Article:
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Democrats put faith in House candidate Bynum, but past support for decriminalizing fentanyl threatens chances

A Democrat who recently won their primary in Oregon’s 5th Congressional District, a swing district, previously supported a passed ballot measure that decriminalized drugs in the area.

Oregon state Rep. Janelle Bynum voiced her support for Measure 110, which, after being passed in November 2020, decriminalized most possession of controlled substances.

That ballot measure passed 58.5% to 41.5% in the state, with Portland’s Multnomah County offering the most votes in favor at a nearly 3-to-1 margin. However, Bynum’s previous support for the measure won’t likely appeal so much to voters anymore; a February poll saw 61% of voters call the policy a failure.

Twenty-seven percent of those in the poll said the policy needed more time to work. 

Bynum noted in her Facebook post that despite telling voters to say yes to the measure, “I think we can get better legislation through the legislature. This was a very hard toss-up.”

“It tells us a couple of things. No. 1, Oregonians are compassionate people,” Bynum said in response to a question about Measure 110 in a November 2023 interview

“Number two, it also tells the legislature that the people were hungry for a certain approach. And it’s not the legislature’s job to question the people; it’s the legislature’s job to implement the will of the people. … And I believe that Oregonians have said, ‘Hey, we want a compassionate response to drug treatment and addiction. But we also want to make sure, as small business owners, as parents, that our streets are safe and that our loved ones are cared for and our children are not harmed by people in crisis.’”

Republicans, including Bynum’s competition in incumbent Rep. Lori Chavez-Deremer (R-OR), haven’t been fans of the measure. 

“Congresswoman Chavez-DeRemer has led the charge against Measure 110 at the federal level,” campaign spokesman Aaron Britt told the Washington Examiner. 

“Recognizing the devastating impact decriminalizing hard drugs like fentanyl has had on communities across the state, she’s worked across the aisle to enact proposals to hold drug traffickers accountable and declare a national fentanyl emergency — opening up federal resources to address this crisis,” Britt added. “She will continue advocating for commonsense, tough-on-crime policies to support law enforcement and improve public safety.”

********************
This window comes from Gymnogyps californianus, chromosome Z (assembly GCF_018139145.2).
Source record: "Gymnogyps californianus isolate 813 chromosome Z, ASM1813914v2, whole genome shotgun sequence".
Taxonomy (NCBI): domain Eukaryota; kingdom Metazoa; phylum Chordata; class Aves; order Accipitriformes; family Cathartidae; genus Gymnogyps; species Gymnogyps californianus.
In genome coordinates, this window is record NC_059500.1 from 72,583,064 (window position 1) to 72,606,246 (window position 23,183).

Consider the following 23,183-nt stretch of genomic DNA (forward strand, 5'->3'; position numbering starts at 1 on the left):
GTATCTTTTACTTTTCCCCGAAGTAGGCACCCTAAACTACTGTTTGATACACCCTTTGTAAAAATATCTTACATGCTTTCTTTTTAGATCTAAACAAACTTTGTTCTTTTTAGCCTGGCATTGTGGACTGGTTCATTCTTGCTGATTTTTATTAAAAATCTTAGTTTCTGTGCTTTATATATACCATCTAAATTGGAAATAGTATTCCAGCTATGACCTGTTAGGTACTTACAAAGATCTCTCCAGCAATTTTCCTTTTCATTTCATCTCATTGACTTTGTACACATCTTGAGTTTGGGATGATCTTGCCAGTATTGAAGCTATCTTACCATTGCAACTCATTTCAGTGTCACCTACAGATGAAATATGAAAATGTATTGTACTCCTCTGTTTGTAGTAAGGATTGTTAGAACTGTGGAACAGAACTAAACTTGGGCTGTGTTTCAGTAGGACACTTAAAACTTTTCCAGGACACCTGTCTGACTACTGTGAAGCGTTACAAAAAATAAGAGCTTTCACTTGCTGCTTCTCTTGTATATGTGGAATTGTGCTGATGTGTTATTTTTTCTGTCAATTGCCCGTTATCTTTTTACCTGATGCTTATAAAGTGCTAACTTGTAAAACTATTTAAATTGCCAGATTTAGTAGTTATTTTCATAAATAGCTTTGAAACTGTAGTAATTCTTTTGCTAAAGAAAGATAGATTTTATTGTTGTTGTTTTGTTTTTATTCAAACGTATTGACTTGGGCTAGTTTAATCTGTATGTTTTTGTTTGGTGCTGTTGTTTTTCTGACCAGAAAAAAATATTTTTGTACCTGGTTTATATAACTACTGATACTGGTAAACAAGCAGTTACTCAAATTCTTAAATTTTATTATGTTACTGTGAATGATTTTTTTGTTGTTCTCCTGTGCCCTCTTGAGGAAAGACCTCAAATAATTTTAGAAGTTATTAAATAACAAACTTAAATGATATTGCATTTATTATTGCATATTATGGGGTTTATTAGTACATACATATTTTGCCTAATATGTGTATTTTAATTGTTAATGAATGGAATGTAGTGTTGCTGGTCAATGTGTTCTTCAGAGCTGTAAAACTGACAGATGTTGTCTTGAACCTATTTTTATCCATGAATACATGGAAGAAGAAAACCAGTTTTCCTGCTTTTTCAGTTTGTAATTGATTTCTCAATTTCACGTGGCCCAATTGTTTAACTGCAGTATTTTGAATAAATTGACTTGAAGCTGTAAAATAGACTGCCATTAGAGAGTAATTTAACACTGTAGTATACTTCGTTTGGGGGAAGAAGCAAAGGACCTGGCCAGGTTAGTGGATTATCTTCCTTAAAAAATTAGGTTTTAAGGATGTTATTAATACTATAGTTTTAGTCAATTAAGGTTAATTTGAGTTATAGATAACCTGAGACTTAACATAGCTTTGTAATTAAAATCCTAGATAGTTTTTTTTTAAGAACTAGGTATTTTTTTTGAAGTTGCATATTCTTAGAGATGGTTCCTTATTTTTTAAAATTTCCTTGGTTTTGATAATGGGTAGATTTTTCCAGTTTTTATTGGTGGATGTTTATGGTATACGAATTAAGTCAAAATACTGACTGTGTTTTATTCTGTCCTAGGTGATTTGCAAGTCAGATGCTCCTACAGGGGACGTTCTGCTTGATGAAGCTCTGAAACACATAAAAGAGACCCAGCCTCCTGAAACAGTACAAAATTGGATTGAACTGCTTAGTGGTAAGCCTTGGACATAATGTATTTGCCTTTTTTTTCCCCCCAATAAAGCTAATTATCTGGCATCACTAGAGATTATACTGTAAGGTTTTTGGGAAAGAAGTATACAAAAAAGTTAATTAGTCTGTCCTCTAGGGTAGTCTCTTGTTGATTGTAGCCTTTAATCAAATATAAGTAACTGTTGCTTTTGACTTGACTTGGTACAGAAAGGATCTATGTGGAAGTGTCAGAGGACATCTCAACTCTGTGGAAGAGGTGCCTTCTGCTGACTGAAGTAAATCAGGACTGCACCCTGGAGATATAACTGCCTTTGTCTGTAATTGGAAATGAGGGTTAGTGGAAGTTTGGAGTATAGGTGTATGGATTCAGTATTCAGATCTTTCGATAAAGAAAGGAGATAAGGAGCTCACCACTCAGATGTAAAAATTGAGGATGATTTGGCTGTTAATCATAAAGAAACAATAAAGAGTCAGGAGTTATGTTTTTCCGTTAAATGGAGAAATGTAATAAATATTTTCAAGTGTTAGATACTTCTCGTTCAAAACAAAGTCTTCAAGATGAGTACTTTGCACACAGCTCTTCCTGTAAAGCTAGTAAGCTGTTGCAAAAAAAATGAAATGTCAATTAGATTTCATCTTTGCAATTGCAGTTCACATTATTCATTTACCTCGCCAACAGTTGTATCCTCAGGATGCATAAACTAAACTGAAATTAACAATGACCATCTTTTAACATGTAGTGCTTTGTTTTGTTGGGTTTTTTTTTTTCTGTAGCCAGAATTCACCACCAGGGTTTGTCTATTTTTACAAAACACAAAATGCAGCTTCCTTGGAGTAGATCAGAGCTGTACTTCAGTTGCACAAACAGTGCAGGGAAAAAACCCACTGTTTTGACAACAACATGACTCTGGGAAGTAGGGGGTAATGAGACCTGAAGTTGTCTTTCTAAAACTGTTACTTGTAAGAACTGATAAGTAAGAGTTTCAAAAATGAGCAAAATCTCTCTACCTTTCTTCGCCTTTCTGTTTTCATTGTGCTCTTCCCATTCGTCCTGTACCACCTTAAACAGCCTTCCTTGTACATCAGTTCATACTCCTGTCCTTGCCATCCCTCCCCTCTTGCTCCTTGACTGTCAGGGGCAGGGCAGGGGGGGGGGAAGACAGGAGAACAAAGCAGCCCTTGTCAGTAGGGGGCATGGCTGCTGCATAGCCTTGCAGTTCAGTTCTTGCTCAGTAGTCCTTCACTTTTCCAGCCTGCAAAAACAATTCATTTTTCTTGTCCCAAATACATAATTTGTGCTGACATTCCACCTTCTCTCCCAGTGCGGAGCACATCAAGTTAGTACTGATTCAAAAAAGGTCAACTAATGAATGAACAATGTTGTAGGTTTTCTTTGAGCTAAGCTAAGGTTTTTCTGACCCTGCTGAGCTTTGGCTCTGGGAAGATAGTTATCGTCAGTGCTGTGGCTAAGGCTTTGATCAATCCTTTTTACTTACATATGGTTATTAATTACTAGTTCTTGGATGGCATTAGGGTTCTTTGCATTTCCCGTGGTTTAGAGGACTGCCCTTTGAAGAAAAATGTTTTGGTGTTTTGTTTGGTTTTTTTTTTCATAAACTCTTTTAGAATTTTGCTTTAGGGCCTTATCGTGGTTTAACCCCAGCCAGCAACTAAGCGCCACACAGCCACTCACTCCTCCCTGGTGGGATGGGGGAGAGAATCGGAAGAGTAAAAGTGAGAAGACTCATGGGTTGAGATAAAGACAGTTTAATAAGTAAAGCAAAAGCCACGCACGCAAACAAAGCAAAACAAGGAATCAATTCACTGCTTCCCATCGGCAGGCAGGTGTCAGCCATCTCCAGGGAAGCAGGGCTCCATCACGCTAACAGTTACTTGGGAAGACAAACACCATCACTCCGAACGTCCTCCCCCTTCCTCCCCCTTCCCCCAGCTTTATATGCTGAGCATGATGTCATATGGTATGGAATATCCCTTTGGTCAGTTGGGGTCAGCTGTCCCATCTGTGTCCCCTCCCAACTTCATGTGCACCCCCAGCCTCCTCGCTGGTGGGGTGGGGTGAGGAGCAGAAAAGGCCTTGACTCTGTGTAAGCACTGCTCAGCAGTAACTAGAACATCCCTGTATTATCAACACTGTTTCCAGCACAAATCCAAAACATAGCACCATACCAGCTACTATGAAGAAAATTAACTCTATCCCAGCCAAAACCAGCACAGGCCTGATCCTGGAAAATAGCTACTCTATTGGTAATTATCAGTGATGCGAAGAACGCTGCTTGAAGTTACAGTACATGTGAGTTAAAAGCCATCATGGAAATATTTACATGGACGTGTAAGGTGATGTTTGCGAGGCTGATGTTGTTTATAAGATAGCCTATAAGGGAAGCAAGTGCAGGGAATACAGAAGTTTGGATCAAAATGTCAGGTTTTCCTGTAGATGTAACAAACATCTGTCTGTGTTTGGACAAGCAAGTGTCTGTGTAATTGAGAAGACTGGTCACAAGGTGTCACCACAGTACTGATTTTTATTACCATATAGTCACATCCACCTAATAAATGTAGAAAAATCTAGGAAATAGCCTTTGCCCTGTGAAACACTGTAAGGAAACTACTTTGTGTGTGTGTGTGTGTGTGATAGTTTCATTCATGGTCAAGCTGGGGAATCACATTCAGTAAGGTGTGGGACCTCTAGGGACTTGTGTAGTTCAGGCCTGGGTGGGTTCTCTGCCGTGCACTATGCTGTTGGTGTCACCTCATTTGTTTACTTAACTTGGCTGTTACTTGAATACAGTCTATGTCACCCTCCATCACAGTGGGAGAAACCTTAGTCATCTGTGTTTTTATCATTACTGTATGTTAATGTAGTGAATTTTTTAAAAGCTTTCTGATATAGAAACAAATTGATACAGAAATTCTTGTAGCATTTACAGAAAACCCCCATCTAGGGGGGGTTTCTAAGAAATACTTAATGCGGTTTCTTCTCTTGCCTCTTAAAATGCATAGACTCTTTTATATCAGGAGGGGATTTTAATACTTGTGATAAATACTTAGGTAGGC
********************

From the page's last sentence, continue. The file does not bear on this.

Chavez-DeRemer also expressed her concerns about the measure in an August 2023 letter to Gov. Tina Kotek (D-OR).

“Three years ago, our constituents voted for a measure they were told would reduce drug abuse,” she wrote. “Instead, drug abuse has exploded and our neighbors fighting addiction have been left to fend for themselves. … The message from Oregonians is clear: Time is up.”

Kotek recently signed HB 4002, which recriminalized hard drugs and rolled back some parts of measure 110. New criminal charges won’t be effective until Sept. 1 though.

Measure 110’s issues are considered bipartisan in the state’s legislative chambers, but Republicans and Democrats haven’t found a compromise on acceptable punishments for drug offenders. Neither side can agree on the severity of punishment for offenders.

Unintentional opioid deaths have increased every year in Oregon since 2019, with fentanyl a main driver of deaths across the United States due to its lethality.


The Cook Political Report rated the OR-05 race as a “Republican Toss-Up,” as the district was held by Democrats for years until Chavez-DeRemer took office in 2023.

The Washington Examiner contacted Bynum’s campaign but did not receive a response.

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